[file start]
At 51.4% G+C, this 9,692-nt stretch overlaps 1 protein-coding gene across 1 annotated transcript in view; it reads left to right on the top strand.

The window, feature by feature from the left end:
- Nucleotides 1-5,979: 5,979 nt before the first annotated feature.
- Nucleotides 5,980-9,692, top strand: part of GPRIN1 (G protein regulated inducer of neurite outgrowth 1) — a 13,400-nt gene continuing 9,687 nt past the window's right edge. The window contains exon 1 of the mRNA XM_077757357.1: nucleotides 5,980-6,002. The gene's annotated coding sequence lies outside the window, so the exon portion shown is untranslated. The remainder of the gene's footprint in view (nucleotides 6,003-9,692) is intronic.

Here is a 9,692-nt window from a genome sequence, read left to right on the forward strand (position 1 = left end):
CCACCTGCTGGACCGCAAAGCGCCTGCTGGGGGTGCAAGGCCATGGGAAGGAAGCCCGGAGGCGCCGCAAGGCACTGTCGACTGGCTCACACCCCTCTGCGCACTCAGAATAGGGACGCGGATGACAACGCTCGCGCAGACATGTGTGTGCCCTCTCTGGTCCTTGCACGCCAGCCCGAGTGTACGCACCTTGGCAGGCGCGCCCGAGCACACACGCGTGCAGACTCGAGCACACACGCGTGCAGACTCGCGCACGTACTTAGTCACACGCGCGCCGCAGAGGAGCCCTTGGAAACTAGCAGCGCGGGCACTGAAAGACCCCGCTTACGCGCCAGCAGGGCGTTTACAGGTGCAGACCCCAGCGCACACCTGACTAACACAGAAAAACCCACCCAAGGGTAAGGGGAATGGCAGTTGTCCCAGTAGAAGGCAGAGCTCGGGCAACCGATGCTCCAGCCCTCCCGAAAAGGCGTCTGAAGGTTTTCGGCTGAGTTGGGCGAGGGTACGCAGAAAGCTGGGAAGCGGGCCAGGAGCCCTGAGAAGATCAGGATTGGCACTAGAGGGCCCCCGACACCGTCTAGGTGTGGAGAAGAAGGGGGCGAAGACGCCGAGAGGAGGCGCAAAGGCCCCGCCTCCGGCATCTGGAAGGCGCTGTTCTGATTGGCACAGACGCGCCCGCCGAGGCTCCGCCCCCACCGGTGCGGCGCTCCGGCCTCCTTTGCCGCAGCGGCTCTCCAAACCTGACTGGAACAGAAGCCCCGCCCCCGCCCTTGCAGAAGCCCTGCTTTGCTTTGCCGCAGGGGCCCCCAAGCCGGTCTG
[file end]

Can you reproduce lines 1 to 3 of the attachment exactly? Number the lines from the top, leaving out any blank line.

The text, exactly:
At 51.4% G+C, this 9,692-nt stretch overlaps 1 protein-coding gene across 1 annotated transcript in view; it reads left to right on the top strand.

The window, feature by feature from the left end:
- Nucleotides 1-5,979: 5,979 nt before the first annotated feature.